FIELD OF THE INVENTION
The present invention relates generally to musical organ controls, and more particularly to an electronic virtual console interface for controlling an organ.
BACKGROUND OF THE PRESENT INVENTION
A traditional pipe organ is typically provided with at least two keyboards, a pedal board, a number of stops, couplers, and pistons to control the sounds produced by air moving through pipes of varying lengths. Originally, these mechanical control means, actuated by an organist's fingers, hands and feet, were mechanically coupled to devices for controlling the flow of air to the pipes, and in some cases, for adjusting the length of the pipes.
Familiarity with the following pipe organ terminology will be of assistance in understanding this invention.
To those that have played the piano, the organ is similar in some respects—for example, in the shape and layout of the keys—but there are many differences. For example, an organ keyboard typically has 61 keys (as opposed to 88 on a piano), and there are at least two keyboards on any typical organ. Also, there is a pedalboard (typically 32 keys) that is played by the organists' feet.
The sound that the organ makes is also controllable by choosing which sets of pipes in the organ get played on what keyboard, and at what pitch. These determinations are made with controls that are known as the stops (The term “stops” comes from their original purpose in a traditional pipe organ, i.e., to ‘stop’ the flow of air into a particular set of pipes. The term “pulling out all the stops” has its roots in organ-playing.)
The stops are the most powerful tool at the organist's disposal. They allow him/her to choose the pipe sets to be played. Each set of pipes in the organ is called a rank; ranks for the manuals (i.e., the keyboards) typically have at least 61 pipes (one per note) and for the pedal, 32 pipes per rank. Each rank is described by its pitch; the pitch of a rank is the length in feet of the longest pipe in the rank. (Though, if the pipes have stopped ends instead of open ones, the pitch is double the length of the longest pipe as the stopper causes the natural wavelength of the pipe to halve). For example, a rank called Open Flute 8′ has a longest pipe that is (roughly) 8 feet long. The stops are labeled by the rank and the pitch that they play; since the longest pipe makes the lowest note, the pitch indicates the length of the pipe that is connected to the farthest left key on the keyboard CC.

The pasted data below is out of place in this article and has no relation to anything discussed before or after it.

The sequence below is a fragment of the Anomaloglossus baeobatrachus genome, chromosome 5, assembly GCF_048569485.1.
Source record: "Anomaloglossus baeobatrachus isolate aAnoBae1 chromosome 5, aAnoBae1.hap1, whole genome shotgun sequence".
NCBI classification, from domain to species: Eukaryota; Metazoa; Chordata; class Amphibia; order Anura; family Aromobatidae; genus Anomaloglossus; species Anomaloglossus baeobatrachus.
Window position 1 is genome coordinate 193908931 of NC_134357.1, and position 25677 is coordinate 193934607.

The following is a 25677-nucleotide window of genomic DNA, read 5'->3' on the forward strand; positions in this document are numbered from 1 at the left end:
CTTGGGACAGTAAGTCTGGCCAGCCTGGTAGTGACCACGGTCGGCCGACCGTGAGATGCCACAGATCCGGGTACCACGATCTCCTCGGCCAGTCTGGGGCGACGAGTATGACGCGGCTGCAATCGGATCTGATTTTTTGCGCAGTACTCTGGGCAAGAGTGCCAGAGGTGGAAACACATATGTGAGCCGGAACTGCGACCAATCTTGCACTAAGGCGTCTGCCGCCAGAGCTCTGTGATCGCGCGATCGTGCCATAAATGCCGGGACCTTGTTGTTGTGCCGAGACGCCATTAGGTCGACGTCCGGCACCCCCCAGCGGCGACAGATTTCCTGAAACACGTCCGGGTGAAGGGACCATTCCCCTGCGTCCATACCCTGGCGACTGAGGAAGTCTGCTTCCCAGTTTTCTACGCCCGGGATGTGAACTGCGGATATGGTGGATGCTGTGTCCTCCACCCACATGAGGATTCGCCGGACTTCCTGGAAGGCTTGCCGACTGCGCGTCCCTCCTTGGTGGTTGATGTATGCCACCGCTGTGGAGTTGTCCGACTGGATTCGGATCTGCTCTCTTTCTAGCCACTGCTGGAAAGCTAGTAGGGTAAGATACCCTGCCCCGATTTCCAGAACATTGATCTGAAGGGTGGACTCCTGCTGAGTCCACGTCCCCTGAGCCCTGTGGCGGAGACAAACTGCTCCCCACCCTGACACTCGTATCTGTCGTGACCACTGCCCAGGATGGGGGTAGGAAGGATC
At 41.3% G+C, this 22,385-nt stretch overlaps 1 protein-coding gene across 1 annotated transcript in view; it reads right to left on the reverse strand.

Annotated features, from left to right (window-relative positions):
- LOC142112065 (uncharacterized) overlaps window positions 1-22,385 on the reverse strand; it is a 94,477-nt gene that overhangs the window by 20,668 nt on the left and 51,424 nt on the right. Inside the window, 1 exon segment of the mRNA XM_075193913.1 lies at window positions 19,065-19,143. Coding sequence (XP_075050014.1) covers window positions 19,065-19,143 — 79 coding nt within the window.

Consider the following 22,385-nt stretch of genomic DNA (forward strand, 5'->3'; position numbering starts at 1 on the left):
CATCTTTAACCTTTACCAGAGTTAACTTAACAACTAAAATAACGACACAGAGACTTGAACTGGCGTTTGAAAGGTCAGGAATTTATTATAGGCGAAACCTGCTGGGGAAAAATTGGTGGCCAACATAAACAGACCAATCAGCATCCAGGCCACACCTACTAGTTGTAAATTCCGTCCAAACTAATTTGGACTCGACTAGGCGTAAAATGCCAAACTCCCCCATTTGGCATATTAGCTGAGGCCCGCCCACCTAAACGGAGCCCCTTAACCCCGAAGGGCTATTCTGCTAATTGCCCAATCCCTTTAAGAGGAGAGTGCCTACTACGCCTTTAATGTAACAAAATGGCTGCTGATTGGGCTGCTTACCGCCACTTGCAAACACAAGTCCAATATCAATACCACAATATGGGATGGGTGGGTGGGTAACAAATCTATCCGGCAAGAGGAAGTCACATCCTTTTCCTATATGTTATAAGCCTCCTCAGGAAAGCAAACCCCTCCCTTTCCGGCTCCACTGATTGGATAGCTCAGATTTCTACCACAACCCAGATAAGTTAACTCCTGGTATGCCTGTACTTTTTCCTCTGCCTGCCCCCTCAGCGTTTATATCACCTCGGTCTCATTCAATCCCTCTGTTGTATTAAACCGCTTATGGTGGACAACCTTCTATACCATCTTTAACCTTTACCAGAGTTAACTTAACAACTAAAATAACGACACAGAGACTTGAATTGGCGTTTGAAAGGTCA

A stop list for a particular manual might look like this:
This manual, then, can play a flute and diapason at 8′ pitch, a gemshorn at 4′ pitch, and a principal at 2′ pitch—and these ranks can be played in any combination, which makes the organ so versatile. In fact, with just these 4 stops, there are 16 possible combinations that can be selected. Volume can also be controlled by the stops to a certain extent—the more stops selected, the louder the sound will be as more pipes are being played. Also, by choosing stops with short pitches, a higher-sounding tone can be produced.
In a standard pipe organ, each keyboard (manuals and pedal) plays a separate division or group of ranks. These divisions are grouped, and named, according to the kinds of sound they make. Traditionally, in an organ with three divisions (two manuals plus one set of pedals) the ranks are GREAT (the lower keyboard) SWELL (the upper keyboard,) and PEDAL. Great and Swell get their names due to the fact that the Great typically has the loudest pipes in the organ and hence the “greatest” sound. The Swell normally has its pipes enclosed in a box or chamber with shutters on the front that can be opened or closed by a foot control at the console. If the shutters are opened while the division is being played, the music seems to “swell up”—and thus the name. The Great and Pedal divisions are typically not enclosed; however, in some small organs divisions may be enclosed.